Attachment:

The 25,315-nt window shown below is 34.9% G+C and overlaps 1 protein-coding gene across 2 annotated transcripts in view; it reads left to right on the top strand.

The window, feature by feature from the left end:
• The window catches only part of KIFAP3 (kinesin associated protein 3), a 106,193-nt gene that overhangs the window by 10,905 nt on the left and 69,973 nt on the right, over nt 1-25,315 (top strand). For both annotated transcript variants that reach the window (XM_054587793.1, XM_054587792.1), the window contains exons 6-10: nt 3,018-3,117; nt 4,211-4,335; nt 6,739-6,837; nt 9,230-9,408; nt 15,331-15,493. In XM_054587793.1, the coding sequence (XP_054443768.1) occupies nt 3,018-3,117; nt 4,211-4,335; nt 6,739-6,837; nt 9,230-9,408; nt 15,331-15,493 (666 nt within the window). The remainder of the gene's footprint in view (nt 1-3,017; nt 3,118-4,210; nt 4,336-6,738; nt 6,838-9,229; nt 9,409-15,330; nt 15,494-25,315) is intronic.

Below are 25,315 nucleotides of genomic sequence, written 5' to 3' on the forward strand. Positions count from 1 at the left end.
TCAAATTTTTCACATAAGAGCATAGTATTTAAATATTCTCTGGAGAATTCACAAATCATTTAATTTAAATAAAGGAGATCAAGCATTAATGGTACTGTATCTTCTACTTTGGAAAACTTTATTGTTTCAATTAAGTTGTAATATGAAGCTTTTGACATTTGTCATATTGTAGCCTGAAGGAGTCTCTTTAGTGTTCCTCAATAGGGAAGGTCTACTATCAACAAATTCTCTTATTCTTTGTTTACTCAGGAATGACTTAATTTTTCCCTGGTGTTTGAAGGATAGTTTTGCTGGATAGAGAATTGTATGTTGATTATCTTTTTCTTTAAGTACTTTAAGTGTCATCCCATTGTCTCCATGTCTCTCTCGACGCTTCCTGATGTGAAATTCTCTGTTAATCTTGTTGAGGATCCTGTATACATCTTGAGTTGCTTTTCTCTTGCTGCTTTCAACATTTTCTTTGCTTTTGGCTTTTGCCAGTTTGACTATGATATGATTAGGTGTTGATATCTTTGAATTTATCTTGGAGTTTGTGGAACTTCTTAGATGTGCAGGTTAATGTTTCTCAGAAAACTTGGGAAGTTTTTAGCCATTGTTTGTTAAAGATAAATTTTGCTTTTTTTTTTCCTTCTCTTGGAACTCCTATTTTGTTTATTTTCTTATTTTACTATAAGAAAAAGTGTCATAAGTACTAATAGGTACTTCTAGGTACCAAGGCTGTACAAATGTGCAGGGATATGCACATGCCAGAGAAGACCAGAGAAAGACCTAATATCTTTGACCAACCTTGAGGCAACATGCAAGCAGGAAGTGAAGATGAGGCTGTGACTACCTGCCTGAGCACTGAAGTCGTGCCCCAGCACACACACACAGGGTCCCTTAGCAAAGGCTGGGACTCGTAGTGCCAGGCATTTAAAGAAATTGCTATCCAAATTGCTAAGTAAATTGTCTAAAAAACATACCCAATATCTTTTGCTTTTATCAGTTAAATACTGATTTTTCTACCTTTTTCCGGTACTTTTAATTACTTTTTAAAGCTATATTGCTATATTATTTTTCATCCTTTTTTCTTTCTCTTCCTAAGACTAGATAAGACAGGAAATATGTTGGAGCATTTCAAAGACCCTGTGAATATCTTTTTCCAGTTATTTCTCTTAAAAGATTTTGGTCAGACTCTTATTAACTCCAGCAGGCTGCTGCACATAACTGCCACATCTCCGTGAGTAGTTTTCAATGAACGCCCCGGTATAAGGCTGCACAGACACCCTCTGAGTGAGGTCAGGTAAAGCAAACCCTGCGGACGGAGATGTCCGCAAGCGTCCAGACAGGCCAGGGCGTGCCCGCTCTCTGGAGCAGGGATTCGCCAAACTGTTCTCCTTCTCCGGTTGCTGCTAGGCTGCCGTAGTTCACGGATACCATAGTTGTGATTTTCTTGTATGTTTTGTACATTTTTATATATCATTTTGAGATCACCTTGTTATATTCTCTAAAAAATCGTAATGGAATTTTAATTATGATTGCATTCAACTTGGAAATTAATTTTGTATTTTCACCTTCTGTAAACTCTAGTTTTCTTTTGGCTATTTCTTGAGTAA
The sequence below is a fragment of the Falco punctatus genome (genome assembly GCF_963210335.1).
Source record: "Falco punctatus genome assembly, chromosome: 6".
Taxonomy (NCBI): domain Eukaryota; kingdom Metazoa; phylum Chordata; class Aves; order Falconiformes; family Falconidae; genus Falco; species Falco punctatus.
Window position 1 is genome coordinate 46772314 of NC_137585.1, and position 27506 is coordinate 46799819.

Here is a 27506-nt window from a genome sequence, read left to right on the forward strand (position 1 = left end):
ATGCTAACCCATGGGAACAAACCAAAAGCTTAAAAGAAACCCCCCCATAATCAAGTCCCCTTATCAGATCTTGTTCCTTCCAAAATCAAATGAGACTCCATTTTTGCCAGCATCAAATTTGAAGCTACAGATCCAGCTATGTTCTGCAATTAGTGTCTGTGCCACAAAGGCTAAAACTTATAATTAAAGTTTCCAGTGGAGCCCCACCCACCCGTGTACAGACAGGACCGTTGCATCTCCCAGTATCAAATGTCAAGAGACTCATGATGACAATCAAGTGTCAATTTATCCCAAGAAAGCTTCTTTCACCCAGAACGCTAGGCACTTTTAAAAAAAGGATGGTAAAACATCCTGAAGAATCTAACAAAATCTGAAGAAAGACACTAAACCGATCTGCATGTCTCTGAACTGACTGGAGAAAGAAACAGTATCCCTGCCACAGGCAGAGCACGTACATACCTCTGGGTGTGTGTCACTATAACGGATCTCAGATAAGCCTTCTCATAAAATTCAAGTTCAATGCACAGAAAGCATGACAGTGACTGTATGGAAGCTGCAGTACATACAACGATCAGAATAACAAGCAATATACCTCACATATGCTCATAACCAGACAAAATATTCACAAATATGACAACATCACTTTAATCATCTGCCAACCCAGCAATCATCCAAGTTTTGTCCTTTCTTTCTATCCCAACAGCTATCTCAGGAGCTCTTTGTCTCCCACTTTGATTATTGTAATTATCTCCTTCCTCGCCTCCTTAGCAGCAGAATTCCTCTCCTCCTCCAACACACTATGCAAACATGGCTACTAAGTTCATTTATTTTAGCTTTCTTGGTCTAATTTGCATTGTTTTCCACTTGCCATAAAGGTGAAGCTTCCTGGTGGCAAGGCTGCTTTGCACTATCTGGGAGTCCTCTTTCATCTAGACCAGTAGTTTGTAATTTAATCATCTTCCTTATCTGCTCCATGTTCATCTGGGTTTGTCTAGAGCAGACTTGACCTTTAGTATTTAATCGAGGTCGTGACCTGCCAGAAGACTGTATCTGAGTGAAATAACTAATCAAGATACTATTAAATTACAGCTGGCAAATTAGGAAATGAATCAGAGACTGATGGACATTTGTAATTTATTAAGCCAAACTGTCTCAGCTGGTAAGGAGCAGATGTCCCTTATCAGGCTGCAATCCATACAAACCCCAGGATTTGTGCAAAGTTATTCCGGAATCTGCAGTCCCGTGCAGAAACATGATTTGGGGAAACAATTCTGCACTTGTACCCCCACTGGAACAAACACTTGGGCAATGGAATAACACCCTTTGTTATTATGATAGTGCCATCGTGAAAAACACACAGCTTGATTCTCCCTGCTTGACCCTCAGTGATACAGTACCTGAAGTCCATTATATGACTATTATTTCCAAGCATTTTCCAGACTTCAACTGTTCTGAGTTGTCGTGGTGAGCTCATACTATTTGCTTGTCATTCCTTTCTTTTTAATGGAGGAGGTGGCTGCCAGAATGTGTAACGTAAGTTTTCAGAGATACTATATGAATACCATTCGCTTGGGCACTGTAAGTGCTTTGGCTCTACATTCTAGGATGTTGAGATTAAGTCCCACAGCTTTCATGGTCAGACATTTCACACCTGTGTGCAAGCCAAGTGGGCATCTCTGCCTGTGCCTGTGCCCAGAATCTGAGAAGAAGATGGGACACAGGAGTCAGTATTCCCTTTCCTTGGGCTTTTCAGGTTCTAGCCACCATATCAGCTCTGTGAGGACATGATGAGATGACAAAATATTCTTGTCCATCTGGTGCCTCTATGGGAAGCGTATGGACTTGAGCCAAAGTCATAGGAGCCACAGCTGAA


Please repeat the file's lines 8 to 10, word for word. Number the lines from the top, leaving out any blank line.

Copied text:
Taxonomy (NCBI): domain Eukaryota; kingdom Metazoa; phylum Chordata; class Aves; order Falconiformes; family Falconidae; genus Falco; species Falco punctatus.
Window position 1 is genome coordinate 46772314 of NC_137585.1, and position 27506 is coordinate 46799819.

Here is a 27506-nt window from a genome sequence, read left to right on the forward strand (position 1 = left end):